The Clearfil SE Bond self-etching adhesive system was used in this case. Its water-based, self-etching primer is "pulp-friendly,"9 a benefit in terms of postoperative sensitivity. The self-etching primers have successfully been used in operative dentistry for binding of composite to dentin and enamel, combining the steps of etching and primer processing. This shortens and simplifies the bonding procedure for the dentist. This advantage is particularly important in cases with affected dentin because overdrying induces collapse of the collagen network and substantially compromises adhesive bonding.
The adhesive technique required good isolation of the working field; a rubber dam was preferred. The prepared tooth surface was treated with Tubolicid (Dental Therapeuticus, Sweden) to remove the smear layer resulting from tooth preparation. If the smear layer is not removed, the adhesion could be affected. Then the surface was carefully dried. A celluloid matrix band fixed by small cotters was placed around each treated tooth.
|Figure 4. Application of Clearfil SE Bond self-etching adhesive system.|
Both enamel and dentin were covered with a Clearfil SE Primer layer (Figure 4) using a disposable microbrush and left for 20 seconds. After surface conditioning, a mild, oil-free flow of air was applied to vaporize the volatile components. The time for conditioning and drying should be strictly observed in order to achieve an optimal adhesion. The contamination of the layer of primer by blood or saliva should be avoided. A thin layer of Clearfil SE Bond was gently and evenly distributed on the primer layer, avoiding an intensive stream that could lacerate the thin film of bonding agent and destroy adhesion, and was light- cured for 10 seconds.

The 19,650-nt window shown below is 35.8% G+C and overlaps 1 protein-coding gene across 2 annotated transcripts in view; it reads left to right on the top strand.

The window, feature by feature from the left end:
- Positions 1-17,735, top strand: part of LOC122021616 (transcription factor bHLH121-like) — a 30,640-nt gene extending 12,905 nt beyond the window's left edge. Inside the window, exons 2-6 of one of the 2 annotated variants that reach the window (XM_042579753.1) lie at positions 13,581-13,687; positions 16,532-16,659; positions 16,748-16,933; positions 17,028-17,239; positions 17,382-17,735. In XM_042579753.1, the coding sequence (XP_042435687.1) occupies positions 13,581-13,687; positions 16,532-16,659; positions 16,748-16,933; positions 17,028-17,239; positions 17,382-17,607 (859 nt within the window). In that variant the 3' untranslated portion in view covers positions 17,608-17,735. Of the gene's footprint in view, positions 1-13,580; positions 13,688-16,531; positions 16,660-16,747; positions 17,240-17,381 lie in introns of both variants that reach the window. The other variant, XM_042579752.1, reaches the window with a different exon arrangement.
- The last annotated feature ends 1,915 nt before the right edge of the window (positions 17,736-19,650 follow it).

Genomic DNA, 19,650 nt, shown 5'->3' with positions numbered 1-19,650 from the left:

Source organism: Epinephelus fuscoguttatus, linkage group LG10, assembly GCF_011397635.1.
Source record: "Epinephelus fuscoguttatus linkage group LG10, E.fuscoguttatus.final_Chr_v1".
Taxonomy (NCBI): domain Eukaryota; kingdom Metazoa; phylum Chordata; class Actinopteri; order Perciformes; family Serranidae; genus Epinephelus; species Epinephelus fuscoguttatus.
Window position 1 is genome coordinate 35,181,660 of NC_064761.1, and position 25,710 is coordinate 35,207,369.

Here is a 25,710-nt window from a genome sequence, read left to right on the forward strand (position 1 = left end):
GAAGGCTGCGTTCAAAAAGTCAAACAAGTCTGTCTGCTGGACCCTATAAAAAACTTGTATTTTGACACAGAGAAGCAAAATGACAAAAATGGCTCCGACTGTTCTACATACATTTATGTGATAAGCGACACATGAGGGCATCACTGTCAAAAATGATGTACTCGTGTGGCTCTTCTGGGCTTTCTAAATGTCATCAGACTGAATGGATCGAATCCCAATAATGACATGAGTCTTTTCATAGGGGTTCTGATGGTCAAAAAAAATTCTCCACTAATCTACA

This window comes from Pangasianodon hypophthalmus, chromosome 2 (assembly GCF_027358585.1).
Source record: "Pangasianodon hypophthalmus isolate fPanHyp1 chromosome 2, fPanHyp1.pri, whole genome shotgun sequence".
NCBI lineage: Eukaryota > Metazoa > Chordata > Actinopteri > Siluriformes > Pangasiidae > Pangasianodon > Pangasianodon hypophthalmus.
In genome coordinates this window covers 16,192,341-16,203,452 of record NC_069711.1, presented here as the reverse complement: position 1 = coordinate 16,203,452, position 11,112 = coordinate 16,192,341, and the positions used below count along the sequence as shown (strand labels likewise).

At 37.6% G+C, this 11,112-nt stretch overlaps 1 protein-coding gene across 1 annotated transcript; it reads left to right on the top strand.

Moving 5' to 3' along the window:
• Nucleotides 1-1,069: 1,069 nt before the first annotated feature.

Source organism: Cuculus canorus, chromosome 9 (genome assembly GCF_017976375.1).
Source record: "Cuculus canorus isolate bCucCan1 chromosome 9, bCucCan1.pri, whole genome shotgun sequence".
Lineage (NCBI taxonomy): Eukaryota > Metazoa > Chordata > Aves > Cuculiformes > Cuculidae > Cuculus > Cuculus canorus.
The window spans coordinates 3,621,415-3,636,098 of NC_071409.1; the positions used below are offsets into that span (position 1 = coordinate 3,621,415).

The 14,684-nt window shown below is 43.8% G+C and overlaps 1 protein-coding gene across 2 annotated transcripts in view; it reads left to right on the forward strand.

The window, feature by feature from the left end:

Success or failure in achieving optimum aesthetics depends on the correct understanding of exact color matching and structure of composite resins. This contributes to the creation of clinically and aesthetically acceptable restorations that have the correct combination of enamel and dentin shades.
The first step in the restoration of the adhesively prepared tooth structure was to restore the shape and volume of basic dentin in concordance with the patient's natural tooth appearance and age. Clearfil ST OA2 Opaquer was placed on the tooth dentin because in the middle part of the tooth a greater density should be created. This was done layer by layer and very carefully to avoid an overenlargement of this layer, which could hamper transparency. Data from the patient's computerized color file were used in the subsequent steps. Clearfil ST B2 was placed on the lingual side layer by layer to obtain the basic shades and enamel translucency. Each layer was light cured on the facial side. The transition between every layer should be smooth to prevent formation of air bubbles. There was double light reflection from the proximal surface and the incisal edge, therefore a light color was used.
|Figure 5. Preparation of the composite.|
The construction of the facial surface began with Clearfil ST A2 layer placement without reaching the incisal edge and proximal surface (Figure 5). Mamelons were formed in this layer to induce the so-called "halo" effect. To that purpose, light-curing coloring agents were used. Lingual light-curing was carried out. The enamel layer completed the final tooth contour. In this case, Clearfil ST Enamel was applied. It is important to note that light-curing of each layer can result in the formation of a fine, noncured superficial oxidized layer that has to be carefully removed by cotton pellet. Initially, the completed restoration was light-cured on the lingual side for 10 seconds, then on the facial side for 60 seconds.